September 30, 2016
Hillary Clinton is ahead in all 13 polls conducted entirely after the first presidential debate on Monday. Other than California, all the polls were in battleground states. While most of these states remain competitive, it appears that Clinton received at least a modest bounce from her debate performance.
It is worth noting that Clinton was already at least slightly ahead in all of these states (except Nevada); we haven't yet seen any post-debate polling from battlegrounds where Donald Trump had the lead. Those include Ohio, Iowa and Arizona. The overall electoral map based on polls remains unchanged.
For those interested, we also have a new variant of the polling map. This 'no toss-ups' version colors the state for Clinton or Trump unless there is an exact tie in the polls, as there now is in Nevada. You can get to these polling maps, as well as the latest forecast from a number of other sites, on our Presidential Election Forecasts page.
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September 29, 2016
The first post-debate battleground polls are out today, courtesy of Public Policy Polling. The firm surveyed five states, with Hillary Clinton leading by three to seven points in a two-way race; two to six points when 3rd party candidates are named. In all five states, by a margin of about 20 points, respondents felt Clinton was the winner of Monday's debate.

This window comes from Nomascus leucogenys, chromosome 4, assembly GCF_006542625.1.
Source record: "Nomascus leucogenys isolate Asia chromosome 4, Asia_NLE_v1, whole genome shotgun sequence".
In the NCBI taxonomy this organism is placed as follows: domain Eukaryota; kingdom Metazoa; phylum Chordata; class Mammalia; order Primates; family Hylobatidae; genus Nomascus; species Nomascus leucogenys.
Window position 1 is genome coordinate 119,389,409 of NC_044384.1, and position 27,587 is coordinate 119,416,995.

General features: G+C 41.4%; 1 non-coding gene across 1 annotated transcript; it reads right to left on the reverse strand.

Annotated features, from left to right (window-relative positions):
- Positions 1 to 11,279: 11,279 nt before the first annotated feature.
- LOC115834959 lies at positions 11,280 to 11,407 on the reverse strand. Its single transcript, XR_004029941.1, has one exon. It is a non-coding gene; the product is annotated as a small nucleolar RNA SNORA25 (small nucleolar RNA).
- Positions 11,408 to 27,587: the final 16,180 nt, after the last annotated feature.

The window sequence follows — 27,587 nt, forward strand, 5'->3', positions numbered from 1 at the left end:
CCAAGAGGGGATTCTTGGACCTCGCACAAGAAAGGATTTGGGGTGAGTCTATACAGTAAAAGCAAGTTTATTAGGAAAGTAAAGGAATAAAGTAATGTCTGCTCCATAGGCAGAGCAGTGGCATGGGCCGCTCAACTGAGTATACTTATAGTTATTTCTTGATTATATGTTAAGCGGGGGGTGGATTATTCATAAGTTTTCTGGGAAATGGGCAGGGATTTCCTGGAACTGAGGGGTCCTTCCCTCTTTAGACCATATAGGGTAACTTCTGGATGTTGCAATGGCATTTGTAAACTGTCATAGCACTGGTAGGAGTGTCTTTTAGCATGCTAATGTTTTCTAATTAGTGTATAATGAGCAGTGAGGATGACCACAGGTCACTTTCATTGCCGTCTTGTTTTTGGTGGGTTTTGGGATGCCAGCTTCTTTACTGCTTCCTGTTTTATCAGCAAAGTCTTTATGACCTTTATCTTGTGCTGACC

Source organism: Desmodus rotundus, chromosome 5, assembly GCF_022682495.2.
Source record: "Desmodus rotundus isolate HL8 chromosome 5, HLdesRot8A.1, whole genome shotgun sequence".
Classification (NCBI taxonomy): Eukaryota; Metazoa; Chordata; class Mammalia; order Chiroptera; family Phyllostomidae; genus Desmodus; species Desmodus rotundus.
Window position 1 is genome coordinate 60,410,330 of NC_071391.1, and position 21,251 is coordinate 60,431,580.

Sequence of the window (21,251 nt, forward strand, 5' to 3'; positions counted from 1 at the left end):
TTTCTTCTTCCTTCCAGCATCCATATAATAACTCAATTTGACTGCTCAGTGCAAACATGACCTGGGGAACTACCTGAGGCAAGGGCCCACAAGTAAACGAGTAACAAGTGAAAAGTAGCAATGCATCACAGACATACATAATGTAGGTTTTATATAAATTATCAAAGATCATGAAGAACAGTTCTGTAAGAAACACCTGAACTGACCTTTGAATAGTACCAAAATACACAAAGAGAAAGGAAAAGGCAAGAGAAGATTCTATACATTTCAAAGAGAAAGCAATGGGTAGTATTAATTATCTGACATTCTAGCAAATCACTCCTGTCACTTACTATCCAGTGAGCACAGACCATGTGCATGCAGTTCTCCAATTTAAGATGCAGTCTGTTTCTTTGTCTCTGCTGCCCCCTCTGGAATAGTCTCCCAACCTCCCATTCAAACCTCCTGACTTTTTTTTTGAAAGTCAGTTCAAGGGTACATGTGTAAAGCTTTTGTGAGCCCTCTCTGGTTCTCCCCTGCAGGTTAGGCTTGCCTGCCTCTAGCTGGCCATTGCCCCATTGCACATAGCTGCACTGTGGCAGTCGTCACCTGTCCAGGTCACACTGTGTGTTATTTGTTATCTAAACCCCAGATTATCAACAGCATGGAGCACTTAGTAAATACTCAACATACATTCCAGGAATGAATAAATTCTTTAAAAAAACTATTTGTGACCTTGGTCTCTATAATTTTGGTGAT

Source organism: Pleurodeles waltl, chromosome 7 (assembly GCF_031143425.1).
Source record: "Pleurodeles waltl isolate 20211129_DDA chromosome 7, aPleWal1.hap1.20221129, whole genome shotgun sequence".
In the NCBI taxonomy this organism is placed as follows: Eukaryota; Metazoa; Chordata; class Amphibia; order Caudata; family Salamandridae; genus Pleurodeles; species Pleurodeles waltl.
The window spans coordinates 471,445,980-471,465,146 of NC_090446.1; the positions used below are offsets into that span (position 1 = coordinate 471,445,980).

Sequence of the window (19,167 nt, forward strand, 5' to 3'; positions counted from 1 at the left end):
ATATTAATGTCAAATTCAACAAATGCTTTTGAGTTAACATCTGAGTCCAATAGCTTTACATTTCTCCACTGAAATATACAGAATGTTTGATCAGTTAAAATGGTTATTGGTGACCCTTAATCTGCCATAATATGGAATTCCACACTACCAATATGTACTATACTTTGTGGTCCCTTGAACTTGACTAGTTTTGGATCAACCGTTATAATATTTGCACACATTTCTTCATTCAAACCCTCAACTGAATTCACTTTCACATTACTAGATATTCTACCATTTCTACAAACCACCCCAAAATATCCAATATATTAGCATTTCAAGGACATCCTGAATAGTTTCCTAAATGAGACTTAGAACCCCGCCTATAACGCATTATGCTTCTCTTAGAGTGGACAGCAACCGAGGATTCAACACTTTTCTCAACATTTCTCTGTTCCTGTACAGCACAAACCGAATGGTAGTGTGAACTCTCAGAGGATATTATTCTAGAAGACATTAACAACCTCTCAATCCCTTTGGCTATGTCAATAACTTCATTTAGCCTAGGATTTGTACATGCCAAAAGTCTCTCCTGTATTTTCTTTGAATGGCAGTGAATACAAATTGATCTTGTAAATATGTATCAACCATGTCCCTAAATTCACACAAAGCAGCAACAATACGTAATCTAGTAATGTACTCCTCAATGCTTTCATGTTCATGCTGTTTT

These results are not too far out of line with the polling averages for these five states which, aside from Virginia, remain toss-ups on the electoral map based on polls.
September 27, 2016
Hillary Clinton won our closely-divided straw poll, with 52.2% saying she won the debate vs. 47.8% for Donald Trump. 9,201 votes were cast (after duplicate submissons were removed) in this non-scientific survey.
When we reported preliminary results Tuesday morning, Trump was leading 50.8% to 49.2%. As we dug into the numbers, we found Trump did much better among those that voted just after the debate, while Clinton got stronger as the hours went along. About 50% of votes were cast between the debate's end and 1AM ET, with Trump winning by about 52-48%. Thereafter, Clinton won by 56-44%. That 8 point swing gave Clinton the four point overall margin.
Since we didn't ask other questions, it is hard to know the reason for this shift. However, we don't recall ever seeing anything close to this kind of a time-based change of opinion in our prior straw polls. For whatever reason, first impressions did not last after Monday's debate.
September 27, 2016
This is a close election, with a divided electorate, and last night's performance only served to reinforce already made-up minds. That's one way to interpret our closely divided straw poll, which found no clear winner of the first presidential debate.
With over 6,000 votes cast (after removing duplicates), Donald Trump has received 50.8% of the vote, while Hillary Clinton is at 49.2%.
The voting is still open. We'll update the results later today.
September 26, 2016
Heading into tonight's first presidential debate, signs point to a presidential election that could go either way. Hillary Clinton has an average lead of about 3 points over Donald Trump in the national polls. However, the four most recent polls, out yesterday and today give her a lead of only about 1.5 points.
At the state level, recent polling also points to a tight race. The map below highlights all states* with a current polling spread of five points or less. 11 states, representing 156 electoral votes. Keep in mind that only four states were decided by five points or less in 2012.
The forecast models from FiveThirtyEight, from which we've derived electoral maps (updated hourly), have also tightened considerably in recent days.